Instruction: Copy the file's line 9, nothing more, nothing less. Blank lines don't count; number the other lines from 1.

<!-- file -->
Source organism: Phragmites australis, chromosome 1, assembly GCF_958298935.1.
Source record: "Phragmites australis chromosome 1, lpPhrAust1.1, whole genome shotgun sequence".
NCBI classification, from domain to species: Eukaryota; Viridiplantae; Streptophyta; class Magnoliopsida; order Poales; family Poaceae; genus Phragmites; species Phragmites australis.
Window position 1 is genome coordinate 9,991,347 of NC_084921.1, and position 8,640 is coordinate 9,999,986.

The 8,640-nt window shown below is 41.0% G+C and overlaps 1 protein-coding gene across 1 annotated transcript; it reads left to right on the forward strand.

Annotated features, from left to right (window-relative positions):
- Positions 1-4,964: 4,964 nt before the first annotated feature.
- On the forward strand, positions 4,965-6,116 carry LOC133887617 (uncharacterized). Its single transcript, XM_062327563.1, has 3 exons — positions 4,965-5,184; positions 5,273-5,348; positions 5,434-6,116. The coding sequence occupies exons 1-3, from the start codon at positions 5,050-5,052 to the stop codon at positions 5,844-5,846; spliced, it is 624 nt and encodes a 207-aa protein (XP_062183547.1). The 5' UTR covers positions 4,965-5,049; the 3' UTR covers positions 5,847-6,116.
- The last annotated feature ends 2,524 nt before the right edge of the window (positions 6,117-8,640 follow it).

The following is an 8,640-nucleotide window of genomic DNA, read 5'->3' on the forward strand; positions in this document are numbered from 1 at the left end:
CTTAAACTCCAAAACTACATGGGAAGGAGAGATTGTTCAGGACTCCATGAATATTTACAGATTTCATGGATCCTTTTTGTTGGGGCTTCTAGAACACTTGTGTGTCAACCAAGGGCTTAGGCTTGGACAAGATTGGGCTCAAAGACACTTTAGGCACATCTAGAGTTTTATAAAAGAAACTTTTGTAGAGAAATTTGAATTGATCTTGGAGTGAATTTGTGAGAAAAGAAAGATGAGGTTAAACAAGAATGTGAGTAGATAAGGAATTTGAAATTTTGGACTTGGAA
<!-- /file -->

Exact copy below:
- The last annotated feature ends 2,524 nt before the right edge of the window (positions 6,117-8,640 follow it).